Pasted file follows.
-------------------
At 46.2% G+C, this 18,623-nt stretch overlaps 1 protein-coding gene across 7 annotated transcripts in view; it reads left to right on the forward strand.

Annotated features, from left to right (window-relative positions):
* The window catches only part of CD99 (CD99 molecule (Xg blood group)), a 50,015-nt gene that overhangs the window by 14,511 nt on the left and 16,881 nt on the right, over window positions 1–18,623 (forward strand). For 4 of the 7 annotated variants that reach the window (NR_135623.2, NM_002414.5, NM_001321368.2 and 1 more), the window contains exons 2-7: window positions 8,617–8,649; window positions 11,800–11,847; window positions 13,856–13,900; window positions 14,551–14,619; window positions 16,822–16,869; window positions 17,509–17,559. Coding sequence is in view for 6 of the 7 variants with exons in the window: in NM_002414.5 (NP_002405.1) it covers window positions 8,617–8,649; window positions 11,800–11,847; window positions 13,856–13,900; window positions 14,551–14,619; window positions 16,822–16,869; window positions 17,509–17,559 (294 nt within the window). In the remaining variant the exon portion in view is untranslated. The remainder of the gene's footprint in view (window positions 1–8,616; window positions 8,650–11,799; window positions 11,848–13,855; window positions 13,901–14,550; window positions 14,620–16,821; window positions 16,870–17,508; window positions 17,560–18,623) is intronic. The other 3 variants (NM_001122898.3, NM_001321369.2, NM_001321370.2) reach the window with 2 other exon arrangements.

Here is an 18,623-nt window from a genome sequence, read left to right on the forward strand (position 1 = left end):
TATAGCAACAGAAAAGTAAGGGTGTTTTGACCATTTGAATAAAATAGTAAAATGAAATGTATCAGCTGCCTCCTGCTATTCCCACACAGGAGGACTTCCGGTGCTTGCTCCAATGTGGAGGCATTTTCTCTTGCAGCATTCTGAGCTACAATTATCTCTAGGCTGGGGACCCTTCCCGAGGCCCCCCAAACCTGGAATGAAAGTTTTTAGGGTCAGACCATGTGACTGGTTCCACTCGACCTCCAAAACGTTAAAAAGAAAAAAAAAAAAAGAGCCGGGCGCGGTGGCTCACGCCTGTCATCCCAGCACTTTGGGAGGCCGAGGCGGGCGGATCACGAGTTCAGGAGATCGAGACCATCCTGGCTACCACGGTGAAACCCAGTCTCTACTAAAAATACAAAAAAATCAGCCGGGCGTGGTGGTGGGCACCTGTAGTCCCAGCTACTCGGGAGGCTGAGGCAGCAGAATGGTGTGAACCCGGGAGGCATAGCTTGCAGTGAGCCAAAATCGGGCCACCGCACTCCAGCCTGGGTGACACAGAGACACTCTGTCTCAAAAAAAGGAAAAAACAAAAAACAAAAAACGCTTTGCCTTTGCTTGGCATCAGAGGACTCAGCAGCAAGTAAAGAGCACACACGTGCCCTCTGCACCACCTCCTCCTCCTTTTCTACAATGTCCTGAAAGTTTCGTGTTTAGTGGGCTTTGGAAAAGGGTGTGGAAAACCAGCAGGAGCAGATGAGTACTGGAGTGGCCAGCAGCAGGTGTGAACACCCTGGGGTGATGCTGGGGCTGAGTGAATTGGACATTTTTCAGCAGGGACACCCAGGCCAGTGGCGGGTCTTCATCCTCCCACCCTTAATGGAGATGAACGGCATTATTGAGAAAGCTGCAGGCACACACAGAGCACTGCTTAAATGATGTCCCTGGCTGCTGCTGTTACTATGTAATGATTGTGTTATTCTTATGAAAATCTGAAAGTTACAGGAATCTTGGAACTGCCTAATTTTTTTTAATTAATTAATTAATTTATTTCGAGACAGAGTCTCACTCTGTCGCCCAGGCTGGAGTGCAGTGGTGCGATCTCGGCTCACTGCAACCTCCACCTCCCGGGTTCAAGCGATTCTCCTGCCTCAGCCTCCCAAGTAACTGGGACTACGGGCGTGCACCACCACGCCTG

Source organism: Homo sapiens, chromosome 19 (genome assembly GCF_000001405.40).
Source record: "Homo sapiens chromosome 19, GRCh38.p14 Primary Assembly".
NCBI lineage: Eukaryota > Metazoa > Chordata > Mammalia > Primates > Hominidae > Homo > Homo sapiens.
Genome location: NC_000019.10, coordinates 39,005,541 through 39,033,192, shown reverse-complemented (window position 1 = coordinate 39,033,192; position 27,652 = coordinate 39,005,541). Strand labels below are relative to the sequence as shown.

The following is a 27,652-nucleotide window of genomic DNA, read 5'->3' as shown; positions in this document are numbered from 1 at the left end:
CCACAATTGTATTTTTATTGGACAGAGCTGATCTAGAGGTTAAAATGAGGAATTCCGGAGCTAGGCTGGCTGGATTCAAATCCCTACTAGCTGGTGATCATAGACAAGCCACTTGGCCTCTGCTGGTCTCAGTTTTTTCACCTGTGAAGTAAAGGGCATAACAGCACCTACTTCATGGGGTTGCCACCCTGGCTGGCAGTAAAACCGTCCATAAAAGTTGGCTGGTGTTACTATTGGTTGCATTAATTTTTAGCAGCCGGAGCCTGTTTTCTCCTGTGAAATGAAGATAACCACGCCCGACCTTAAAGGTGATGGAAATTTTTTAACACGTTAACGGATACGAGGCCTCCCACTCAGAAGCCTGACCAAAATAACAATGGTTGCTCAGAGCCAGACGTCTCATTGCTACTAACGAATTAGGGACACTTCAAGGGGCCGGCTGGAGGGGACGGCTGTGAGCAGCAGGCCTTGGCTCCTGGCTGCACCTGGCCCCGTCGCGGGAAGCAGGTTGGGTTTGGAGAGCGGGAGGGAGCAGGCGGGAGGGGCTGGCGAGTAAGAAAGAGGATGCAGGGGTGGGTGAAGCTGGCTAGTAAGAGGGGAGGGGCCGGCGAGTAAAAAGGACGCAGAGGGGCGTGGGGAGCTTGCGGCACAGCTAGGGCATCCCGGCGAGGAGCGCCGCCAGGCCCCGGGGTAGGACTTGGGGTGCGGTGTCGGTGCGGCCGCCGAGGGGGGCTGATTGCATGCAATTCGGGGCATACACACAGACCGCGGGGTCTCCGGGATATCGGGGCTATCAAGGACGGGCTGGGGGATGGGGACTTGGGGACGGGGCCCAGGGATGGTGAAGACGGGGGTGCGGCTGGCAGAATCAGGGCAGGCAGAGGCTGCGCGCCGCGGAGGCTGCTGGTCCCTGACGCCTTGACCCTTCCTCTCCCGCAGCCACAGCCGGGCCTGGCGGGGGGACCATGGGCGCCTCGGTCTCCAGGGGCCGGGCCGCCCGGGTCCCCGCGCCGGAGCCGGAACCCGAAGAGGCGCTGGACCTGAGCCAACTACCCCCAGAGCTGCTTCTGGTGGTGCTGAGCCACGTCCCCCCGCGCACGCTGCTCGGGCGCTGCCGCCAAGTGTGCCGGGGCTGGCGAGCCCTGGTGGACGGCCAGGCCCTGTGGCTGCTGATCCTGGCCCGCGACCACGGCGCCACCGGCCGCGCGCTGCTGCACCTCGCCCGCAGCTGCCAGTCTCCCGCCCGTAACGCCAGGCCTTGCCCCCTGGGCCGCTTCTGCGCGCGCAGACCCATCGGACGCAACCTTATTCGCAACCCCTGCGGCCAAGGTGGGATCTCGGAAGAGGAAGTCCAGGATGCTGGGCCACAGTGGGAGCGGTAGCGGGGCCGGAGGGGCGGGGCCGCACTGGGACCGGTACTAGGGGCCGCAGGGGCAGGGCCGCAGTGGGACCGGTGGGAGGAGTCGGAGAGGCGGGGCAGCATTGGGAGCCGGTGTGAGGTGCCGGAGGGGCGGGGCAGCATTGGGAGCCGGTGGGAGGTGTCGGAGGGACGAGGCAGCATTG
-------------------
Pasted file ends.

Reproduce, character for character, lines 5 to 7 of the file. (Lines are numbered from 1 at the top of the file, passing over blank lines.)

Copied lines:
TATAGCAACAGAAAAGTAAGGGTGTTTTGACCATTTGAATAAAATAGTAAAATGAAATGTATCAGCTGCCTCCTGCTATTCCCACACAGGAGGACTTCCGGTGCTTGCTCCAATGTGGAGGCATTTTCTCTTGCAGCATTCTGAGCTACAATTATCTCTAGGCTGGGGACCCTTCCCGAGGCCCCCCAAACCTGGAATGAAAGTTTTTAGGGTCAGACCATGTGACTGGTTCCACTCGACCTCCAAAACGTTAAAAAGAAAAAAAAAAAAAGAGCCGGGCGCGGTGGCTCACGCCTGTCATCCCAGCACTTTGGGAGGCCGAGGCGGGCGGATCACGAGTTCAGGAGATCGAGACCATCCTGGCTACCACGGTGAAACCCAGTCTCTACTAAAAATACAAAAAAATCAGCCGGGCGTGGTGGTGGGCACCTGTAGTCCCAGCTACTCGGGAGGCTGAGGCAGCAGAATGGTGTGAACCCGGGAGGCATAGCTTGCAGTGAGCCAAAATCGGGCCACCGCACTCCAGCCTGGGTGACACAGAGACACTCTGTCTCAAAAAAAGGAAAAAACAAAAAACAAAAAACGCTTTGCCTTTGCTTGGCATCAGAGGACTCAGCAGCAAGTAAAGAGCACACACGTGCCCTCTGCACCACCTCCTCCTCCTTTTCTACAATGTCCTGAAAGTTTCGTGTTTAGTGGGCTTTGGAAAAGGGTGTGGAAAACCAGCAGGAGCAGATGAGTACTGGAGTGGCCAGCAGCAGGTGTGAACACCCTGGGGTGATGCTGGGGCTGAGTGAATTGGACATTTTTCAGCAGGGACACCCAGGCCAGTGGCGGGTCTTCATCCTCCCACCCTTAATGGAGATGAACGGCATTATTGAGAAAGCTGCAGGCACACACAGAGCACTGCTTAAATGATGTCCCTGGCTGCTGCTGTTACTATGTAATGATTGTGTTATTCTTATGAAAATCTGAAAGTTACAGGAATCTTGGAACTGCCTAATTTTTTTTAATTAATTAATTAATTTATTTCGAGACAGAGTCTCACTCTGTCGCCCAGGCTGGAGTGCAGTGGTGCGATCTCGGCTCACTGCAACCTCCACCTCCCGGGTTCAAGCGATTCTCCTGCCTCAGCCTCCCAAGTAACTGGGACTACGGGCGTGCACCACCACGCCTG

Source organism: Homo sapiens, chromosome 19 (genome assembly GCF_000001405.40).
Source record: "Homo sapiens chromosome 19, GRCh38.p14 Primary Assembly".